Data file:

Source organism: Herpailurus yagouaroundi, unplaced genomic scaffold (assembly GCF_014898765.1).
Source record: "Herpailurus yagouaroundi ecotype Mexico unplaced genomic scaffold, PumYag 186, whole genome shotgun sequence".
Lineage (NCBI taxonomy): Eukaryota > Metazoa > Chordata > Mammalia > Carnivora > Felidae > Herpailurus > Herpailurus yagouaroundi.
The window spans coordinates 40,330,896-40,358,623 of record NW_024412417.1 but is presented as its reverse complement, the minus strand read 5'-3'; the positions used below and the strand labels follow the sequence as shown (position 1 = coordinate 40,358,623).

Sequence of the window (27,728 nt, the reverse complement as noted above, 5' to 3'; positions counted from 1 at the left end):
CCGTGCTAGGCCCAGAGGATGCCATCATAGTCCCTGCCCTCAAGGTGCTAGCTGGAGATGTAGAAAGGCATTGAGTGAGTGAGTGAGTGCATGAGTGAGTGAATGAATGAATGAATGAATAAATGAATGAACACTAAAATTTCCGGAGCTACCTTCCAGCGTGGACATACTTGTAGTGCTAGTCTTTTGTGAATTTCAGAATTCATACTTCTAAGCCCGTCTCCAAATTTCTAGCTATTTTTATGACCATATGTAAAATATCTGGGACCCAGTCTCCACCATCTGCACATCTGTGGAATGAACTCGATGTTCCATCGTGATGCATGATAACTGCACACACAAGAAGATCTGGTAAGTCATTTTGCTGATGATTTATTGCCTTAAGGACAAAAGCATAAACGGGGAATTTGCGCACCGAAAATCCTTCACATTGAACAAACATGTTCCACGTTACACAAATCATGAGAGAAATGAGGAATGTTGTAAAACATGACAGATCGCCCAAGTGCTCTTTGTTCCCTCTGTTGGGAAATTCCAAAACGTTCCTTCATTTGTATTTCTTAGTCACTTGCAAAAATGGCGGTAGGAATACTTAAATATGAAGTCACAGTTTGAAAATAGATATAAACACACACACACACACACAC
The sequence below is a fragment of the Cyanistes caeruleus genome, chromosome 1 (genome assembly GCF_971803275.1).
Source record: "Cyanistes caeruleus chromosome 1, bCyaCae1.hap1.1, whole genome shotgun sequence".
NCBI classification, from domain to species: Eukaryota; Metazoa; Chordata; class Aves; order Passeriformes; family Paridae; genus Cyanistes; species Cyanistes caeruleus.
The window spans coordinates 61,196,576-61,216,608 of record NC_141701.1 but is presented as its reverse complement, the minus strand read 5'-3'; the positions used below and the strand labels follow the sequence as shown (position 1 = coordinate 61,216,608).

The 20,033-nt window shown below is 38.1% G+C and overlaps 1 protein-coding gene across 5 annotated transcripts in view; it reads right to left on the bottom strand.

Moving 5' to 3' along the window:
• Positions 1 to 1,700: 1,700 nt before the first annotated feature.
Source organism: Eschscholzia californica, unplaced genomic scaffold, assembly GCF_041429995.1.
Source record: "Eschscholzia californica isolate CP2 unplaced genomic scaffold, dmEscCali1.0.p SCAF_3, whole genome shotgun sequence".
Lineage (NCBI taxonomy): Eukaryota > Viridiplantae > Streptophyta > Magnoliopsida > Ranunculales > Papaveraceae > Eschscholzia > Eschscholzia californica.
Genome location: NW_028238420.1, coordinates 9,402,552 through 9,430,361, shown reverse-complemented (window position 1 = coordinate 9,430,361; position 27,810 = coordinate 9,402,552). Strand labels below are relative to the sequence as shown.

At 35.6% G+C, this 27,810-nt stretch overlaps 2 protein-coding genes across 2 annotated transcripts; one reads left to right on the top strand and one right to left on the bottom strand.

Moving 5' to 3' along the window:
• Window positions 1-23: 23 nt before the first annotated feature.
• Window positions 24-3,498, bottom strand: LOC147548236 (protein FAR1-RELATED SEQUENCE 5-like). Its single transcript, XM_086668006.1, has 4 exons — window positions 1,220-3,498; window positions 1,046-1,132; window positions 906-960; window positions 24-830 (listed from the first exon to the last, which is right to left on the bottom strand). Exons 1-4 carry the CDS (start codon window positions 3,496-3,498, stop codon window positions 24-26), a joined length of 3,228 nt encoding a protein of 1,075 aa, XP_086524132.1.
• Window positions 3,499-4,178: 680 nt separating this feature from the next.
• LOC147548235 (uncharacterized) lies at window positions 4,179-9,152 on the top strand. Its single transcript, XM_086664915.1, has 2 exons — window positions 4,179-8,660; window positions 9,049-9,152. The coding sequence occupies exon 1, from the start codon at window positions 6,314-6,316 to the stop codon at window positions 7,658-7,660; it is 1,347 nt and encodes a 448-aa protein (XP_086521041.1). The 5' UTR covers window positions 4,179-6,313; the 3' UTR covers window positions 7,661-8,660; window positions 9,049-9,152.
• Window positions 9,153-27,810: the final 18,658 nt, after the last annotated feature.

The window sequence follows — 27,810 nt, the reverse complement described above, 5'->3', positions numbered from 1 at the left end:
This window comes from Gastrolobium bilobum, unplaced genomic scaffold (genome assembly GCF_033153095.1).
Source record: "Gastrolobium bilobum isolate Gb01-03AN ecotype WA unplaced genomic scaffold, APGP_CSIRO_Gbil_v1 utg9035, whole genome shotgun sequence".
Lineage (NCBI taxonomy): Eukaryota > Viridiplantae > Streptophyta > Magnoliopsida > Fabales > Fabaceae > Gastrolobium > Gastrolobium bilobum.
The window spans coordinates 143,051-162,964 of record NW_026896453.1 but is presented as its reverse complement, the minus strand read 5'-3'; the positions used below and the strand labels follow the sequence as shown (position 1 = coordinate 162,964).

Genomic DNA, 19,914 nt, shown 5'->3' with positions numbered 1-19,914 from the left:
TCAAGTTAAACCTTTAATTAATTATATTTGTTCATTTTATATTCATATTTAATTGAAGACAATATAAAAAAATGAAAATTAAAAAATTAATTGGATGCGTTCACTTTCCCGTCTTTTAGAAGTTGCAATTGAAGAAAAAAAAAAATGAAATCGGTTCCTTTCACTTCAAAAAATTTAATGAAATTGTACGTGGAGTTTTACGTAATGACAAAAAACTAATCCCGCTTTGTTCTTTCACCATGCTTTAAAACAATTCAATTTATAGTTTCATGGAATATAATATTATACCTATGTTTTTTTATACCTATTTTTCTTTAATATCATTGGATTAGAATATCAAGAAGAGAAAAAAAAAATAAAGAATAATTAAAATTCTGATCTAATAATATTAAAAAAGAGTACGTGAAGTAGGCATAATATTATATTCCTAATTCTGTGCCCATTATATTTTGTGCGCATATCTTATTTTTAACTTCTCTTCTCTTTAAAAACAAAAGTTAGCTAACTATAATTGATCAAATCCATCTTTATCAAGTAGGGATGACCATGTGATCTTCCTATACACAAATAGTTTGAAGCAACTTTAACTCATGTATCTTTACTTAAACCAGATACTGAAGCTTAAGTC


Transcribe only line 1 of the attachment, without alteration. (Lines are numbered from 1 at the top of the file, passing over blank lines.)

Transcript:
Source organism: Herpailurus yagouaroundi, unplaced genomic scaffold (assembly GCF_014898765.1).